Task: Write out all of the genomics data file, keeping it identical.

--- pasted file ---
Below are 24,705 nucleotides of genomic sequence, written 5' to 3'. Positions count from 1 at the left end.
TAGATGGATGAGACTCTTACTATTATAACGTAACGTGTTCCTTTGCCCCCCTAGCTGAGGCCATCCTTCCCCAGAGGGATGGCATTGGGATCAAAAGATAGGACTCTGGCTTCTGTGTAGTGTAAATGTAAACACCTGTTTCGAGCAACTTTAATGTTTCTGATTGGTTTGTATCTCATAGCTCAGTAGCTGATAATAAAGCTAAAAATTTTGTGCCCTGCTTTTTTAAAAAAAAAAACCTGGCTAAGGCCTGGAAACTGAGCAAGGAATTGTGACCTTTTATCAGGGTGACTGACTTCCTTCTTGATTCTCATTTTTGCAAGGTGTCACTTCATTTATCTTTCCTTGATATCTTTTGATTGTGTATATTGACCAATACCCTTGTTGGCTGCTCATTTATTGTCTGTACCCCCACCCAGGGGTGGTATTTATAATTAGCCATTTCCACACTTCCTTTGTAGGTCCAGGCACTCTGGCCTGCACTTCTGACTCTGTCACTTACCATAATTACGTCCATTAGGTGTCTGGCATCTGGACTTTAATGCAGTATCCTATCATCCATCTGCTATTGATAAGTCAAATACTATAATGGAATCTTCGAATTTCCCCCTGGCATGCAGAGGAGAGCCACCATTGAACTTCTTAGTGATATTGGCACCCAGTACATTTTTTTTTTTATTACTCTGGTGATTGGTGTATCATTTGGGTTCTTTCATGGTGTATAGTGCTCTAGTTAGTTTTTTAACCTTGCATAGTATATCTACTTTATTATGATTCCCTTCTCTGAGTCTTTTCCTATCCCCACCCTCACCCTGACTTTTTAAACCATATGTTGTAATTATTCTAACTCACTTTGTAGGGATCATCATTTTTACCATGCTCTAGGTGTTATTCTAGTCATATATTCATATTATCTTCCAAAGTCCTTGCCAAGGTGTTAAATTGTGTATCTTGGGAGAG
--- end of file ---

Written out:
Below are 24,705 nucleotides of genomic sequence, written 5' to 3'. Positions count from 1 at the left end.
TAGATGGATGAGACTCTTACTATTATAACGTAACGTGTTCCTTTGCCCCCCTAGCTGAGGCCATCCTTCCCCAGAGGGATGGCATTGGGATCAAAAGATAGGACTCTGGCTTCTGTGTAGTGTAAATGTAAACACCTGTTTCGAGCAACTTTAATGTTTCTGATTGGTTTGTATCTCATAGCTCAGTAGCTGATAATAAAGCTAAAAATTTTGTGCCCTGCTTTTTTAAAAAAAAAAACCTGGCTAAGGCCTGGAAACTGAGCAAGGAATTGTGACCTTTTATCAGGGTGACTGACTTCCTTCTTGATTCTCATTTTTGCAAGGTGTCACTTCATTTATCTTTCCTTGATATCTTTTGATTGTGTATATTGACCAATACCCTTGTTGGCTGCTCATTTATTGTCTGTACCCCCACCCAGGGGTGGTATTTATAATTAGCCATTTCCACACTTCCTTTGTAGGTCCAGGCACTCTGGCCTGCACTTCTGACTCTGTCACTTACCATAATTACGTCCATTAGGTGTCTGGCATCTGGACTTTAATGCAGTATCCTATCATCCATCTGCTATTGATAAGTCAAATACTATAATGGAATCTTCGAATTTCCCCCTGGCATGCAGAGGAGAGCCACCATTGAACTTCTTAGTGATATTGGCACCCAGTACATTTTTTTTTTTATTACTCTGGTGATTGGTGTATCATTTGGGTTCTTTCATGGTGTATAGTGCTCTAGTTAGTTTTTTAACCTTGCATAGTATATCTACTTTATTATGATTCCCTTCTCTGAGTCTTTTCCTATCCCCACCCTCACCCTGACTTTTTAAACCATATGTTGTAATTATTCTAACTCACTTTGTAGGGATCATCATTTTTACCATGCTCTAGGTGTTATTCTAGTCATATATTCATATTATCTTCCAAAGTCCTTGCCAAGGTGTTAAATTGTGTATCTTGGGAGAG